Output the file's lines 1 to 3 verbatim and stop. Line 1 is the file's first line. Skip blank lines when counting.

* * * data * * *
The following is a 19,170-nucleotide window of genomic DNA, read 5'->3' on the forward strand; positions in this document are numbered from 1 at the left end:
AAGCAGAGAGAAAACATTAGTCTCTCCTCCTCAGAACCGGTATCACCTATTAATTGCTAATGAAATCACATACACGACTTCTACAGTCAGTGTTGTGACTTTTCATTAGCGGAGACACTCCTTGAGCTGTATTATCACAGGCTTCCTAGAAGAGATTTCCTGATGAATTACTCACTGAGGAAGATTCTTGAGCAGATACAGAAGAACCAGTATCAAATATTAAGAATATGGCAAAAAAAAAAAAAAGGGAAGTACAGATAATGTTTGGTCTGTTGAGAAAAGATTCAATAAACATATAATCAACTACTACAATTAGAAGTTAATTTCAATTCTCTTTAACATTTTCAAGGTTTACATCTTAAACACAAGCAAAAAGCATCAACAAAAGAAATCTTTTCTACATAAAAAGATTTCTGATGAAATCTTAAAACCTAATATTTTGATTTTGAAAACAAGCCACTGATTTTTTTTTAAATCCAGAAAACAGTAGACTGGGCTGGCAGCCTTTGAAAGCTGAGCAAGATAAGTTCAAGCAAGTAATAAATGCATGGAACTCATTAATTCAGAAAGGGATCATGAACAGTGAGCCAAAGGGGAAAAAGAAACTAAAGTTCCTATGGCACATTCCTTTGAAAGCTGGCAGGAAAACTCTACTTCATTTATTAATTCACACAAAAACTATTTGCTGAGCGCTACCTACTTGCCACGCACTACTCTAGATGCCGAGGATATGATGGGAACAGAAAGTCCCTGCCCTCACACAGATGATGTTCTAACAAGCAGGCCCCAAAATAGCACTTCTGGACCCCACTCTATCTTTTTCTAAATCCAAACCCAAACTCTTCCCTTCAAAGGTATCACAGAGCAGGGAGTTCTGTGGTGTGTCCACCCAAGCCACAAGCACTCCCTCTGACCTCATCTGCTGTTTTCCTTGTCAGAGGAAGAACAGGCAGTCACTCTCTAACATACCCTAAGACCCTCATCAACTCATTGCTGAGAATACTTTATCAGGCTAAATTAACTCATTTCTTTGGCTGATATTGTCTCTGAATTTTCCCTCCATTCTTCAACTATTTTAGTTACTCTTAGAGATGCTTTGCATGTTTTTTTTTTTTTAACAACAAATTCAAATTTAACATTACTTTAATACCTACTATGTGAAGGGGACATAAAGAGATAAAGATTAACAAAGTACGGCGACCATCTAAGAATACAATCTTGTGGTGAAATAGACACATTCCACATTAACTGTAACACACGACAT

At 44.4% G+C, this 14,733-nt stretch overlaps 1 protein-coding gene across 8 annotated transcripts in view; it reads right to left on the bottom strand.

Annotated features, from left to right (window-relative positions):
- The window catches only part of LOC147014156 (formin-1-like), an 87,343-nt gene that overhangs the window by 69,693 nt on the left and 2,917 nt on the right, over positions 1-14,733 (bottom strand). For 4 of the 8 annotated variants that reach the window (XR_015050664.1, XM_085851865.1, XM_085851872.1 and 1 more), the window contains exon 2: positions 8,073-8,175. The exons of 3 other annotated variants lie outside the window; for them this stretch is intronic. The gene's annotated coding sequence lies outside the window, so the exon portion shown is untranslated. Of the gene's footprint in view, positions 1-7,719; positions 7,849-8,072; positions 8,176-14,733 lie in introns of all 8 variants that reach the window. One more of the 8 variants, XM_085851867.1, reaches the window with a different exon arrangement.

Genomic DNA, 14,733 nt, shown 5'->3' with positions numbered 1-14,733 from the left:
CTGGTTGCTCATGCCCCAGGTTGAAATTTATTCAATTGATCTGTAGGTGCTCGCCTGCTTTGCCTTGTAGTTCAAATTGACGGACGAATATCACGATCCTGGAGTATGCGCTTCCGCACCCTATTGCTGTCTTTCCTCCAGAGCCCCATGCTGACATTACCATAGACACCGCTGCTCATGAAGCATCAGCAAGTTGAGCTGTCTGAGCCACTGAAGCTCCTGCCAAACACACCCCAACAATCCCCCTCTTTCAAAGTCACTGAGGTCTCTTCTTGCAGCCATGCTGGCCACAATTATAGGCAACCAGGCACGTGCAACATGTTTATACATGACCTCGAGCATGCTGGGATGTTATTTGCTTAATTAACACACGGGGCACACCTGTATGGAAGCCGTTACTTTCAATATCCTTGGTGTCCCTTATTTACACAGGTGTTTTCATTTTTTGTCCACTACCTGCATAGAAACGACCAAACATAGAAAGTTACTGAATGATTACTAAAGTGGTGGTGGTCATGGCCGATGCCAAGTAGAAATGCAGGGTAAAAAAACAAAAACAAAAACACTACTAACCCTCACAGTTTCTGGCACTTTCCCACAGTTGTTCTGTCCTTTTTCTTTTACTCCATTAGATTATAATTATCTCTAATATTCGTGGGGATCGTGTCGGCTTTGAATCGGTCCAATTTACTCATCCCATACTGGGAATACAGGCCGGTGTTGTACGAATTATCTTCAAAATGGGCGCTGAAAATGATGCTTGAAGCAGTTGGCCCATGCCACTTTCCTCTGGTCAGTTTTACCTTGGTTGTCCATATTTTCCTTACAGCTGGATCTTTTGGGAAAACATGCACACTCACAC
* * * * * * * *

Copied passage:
The following is a 19,170-nucleotide window of genomic DNA, read 5'->3' on the forward strand; positions in this document are numbered from 1 at the left end:
AAGCAGAGAGAAAACATTAGTCTCTCCTCCTCAGAACCGGTATCACCTATTAATTGCTAATGAAATCACATACACGACTTCTACAGTCAGTGTTGTGACTTTTCATTAGCGGAGACACTCCTTGAGCTGTATTATCACAGGCTTCCTAGAAGAGATTTCCTGATGAATTACTCACTGAGGAAGATTCTTGAGCAGATACAGAAGAACCAGTATCAAATATTAAGAATATGGCAAAAAAAAAAAAAAGGGAAGTACAGATAATGTTTGGTCTGTTGAGAAAAGATTCAATAAACATATAATCAACTACTACAATTAGAAGTTAATTTCAATTCTCTTTAACATTTTCAAGGTTTACATCTTAAACACAAGCAAAAAGCATCAACAAAAGAAATCTTTTCTACATAAAAAGATTTCTGATGAAATCTTAAAACCTAATATTTTGATTTTGAAAACAAGCCACTGATTTTTTTTTAAATCCAGAAAACAGTAGACTGGGCTGGCAGCCTTTGAAAGCTGAGCAAGATAAGTTCAAGCAAGTAATAAATGCATGGAACTCATTAATTCAGAAAGGGATCATGAACAGTGAGCCAAAGGGGAAAAAGAAACTAAAGTTCCTATGGCACATTCCTTTGAAAGCTGGCAGGAAAACTCTACTTCATTTATTAATTCACACAAAAACTATTTGCTGAGCGCTACCTACTTGCCACGCACTACTCTAGATGCCGAGGATATGATGGGAACAGAAAGTCCCTGCCCTCACACAGATGATGTTCTAACAAGCAGGCCCCAAAATAGCACTTCTGGACCCCACTCTATCTTTTTCTAAATCCAAACCCAAACTCTTCCCTTCAAAGGTATCACAGAGCAGGGAGTTCTGTGGTGTGTCCACCCAAGCCACAAGCACTCCCTCTGACCTCATCTGCTGTTTTCCTTGTCAGAGGAAGAACAGGCAGTCACTCTCTAACATACCCTAAGACCCTCATCAACTCATTGCTGAGAATACTTTATCAGGCTAAATTAACTCATTTCTTTGGCTGATATTGTCTCTGAATTTTCCCTCCATTCTTCAACTATTTTAGTTACTCTTAGAGATGCTTTGCATGTTTTTTTTTTTTTAACAACAAATTCAAATTTAACATTACTTTAATACCTACTATGTGAAGGGGACATAAAGAGATAAAGATTAACAAAGTACGGCGACCATCTAAGAATACAATCTTGTGGTGAAATAGACACATTCCACATTAACTGTAACACACGACAT

At 44.4% G+C, this 14,733-nt stretch overlaps 1 protein-coding gene across 8 annotated transcripts in view; it reads right to left on the bottom strand.